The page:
Editorial April 2014 | Volume 122 | Issue 4
Letter from the Editor-in-Chief
Hugh A. Tilson
Editor-in-Chief, Environmental Health Perspectives, E-mail: firstname.lastname@example.org
Citation: Tilson HA. 2014. Letter from the Editor-in-Chief. Environ Health Perspect 122:A88; http://dx.doi.org/10.1289/ehp.1408430
The author declares he has no actual or potential competing financial interests.
Published: 1 April 2014
The first day of August 2014 will be a big day for me. I have decided to retire after nearly 40 years of federal service, and Environmental Health Perspectives (EHP) will need a new editor-in-chief. It has been a real privilege to lead this important scientific journal since 2008. I believe in EHP, the science it supports, and the communities it serves, and I am proud to have had a part in the journal’s continued success and growing impact.
In my inaugural editorial as editor-in-chief (Tilson 2008), I wrote that EHP must adhere to the principles of independence, transparency, and balance and be prepared to recognize emerging themes in order to attract a wider audience and have an impact on the field. Adherence to these standards has served the journal well. In 6 years, the journal’s impact factor increased from 5.86 to 7.26. EHP is one of the top-ranked journals in Public, Environmental, and Occupational Health and in Environmental Sciences. The journal receives nearly 1,500 research manuscripts each year and has an acceptance rate of 15%. We have more than 40 internationally recognized members of the Board of Associate Editors and more than 100 active members of the Editorial Review Board. The journal routinely publishes highly recognized news articles on a variety of emerging topics in environmental health research. In collaboration with the Shanghai Center for Disease Control and Prevention, we also publish news and other articles in a bimonthly issue of EHP Chinese Edition. The journal established and cultivated a thriving social media presence on Facebook and Twitter, and updated its format to provide easy access on personal communication devices. In 2013, EHP was one of the first environmental health journals to publish exclusively online, with the entire journal available electronically and free of charge.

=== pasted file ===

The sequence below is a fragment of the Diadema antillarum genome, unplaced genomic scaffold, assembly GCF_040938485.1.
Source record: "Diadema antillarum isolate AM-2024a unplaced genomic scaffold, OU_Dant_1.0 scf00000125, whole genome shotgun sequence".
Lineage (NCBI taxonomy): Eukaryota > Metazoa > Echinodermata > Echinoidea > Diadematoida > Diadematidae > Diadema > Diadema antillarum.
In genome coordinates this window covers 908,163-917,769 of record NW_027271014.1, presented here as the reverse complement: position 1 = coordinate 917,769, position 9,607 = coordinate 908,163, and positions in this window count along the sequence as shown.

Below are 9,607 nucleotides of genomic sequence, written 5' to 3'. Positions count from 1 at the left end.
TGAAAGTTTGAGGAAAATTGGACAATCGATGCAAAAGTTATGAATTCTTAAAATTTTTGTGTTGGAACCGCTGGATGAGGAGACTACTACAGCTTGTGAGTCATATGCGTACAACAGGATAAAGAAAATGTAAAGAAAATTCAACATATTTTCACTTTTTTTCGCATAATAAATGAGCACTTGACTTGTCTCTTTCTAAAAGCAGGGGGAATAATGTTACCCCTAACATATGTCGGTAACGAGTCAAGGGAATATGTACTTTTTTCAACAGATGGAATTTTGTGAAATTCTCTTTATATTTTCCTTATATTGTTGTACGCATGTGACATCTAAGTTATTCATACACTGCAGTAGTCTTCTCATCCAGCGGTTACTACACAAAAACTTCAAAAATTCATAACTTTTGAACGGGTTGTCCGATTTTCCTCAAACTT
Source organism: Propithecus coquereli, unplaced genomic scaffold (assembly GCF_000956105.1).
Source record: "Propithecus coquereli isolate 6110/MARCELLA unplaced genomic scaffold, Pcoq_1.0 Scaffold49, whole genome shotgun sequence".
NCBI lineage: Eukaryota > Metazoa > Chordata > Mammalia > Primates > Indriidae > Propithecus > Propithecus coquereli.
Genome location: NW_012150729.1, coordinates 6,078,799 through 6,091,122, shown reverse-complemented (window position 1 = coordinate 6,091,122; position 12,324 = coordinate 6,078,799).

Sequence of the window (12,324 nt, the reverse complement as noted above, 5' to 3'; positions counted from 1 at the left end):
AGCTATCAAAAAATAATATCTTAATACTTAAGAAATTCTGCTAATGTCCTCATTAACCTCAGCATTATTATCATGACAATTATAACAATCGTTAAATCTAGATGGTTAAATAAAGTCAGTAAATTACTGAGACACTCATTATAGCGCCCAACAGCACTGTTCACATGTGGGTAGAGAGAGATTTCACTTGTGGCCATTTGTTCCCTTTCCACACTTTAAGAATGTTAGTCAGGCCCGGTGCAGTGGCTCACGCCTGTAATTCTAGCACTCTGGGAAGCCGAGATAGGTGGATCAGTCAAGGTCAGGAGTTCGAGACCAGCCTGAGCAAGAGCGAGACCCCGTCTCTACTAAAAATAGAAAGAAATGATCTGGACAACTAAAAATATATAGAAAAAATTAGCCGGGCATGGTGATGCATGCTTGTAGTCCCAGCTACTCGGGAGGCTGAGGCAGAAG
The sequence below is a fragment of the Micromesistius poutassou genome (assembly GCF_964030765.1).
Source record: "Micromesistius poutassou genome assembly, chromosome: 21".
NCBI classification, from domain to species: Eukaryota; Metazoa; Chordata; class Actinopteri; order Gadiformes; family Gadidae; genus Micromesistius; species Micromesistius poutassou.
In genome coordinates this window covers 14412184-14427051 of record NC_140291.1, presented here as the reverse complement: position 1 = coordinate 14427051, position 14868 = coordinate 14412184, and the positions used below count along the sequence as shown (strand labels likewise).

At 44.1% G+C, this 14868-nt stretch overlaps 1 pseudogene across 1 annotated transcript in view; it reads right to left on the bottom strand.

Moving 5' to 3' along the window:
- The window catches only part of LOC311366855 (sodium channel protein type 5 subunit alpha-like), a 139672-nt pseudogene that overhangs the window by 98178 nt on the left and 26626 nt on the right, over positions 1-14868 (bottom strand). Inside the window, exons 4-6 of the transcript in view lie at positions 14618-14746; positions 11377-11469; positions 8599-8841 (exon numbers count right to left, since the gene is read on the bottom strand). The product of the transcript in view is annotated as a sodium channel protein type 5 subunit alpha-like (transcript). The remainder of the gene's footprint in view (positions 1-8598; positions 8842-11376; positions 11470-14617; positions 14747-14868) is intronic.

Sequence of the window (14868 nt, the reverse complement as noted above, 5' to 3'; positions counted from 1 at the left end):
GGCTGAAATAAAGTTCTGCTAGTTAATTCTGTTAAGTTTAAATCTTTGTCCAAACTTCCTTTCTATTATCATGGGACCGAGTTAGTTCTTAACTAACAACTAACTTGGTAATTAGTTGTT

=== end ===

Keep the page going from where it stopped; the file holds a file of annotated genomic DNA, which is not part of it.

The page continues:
I thank the leadership of the National Institute of Environmental Health Sciences (NIEHS) for providing continuous and enthusiastic support and for making good on its commitment to editorial independence and unfettered scientific peer review. The EHP staff members also deserve my gratitude and thanks. They are of some of the most dedicated and passionate individuals I have ever known. I believe that the articles and news we published have made a significant contribution to improving human health and have provided the best available information for decision makers and policy makers worldwide. I am confident that my successor will find the NIEHS and the EHP staff eager to carry on this tradition of excellence.
The NIEHS is organizing a search committee to recruit my replacement. I have agreed to assist with the transition and, if necessary, will happily work as a volunteer until a new editor-in-chief is named. In the meantime, EHP will continue to receive manuscripts and publish research and news stories each month. Keep sending us your science, and by all means, keep reading EHP !
Tilson HA. 2008. Building on a firm foundation [Editorial]. Environ Health Perspect 116:A12; doi: 10.1289/ehp.11131.
EHP is pleased to announce that it is now operating under a continuous publication workflow! As indicated in a previous announcement, continuous publication allows EHP to post new content online throughout the month, as each paper becomes ready for an issue. This gets content out to our readers much more quickly than the old issue-based model, and unlike our previous Advance Publication model, these are final, edited articles. (more…)
EHP is pleased to announce that Prenatal Exposure to Glycol Ethers and Neurocognitive Abilities in 6-Year-Old Children: The PELAGIE Cohort Study, published in EHP on 14 October 2016, has been selected by the Children’s Environmental Health Network (CEHN) as its May 2017 Article of the Month. CEHN Article of the Month summaries discuss the potential policy implications of current children’s environmental health research. The CEHN summary can be viewed here.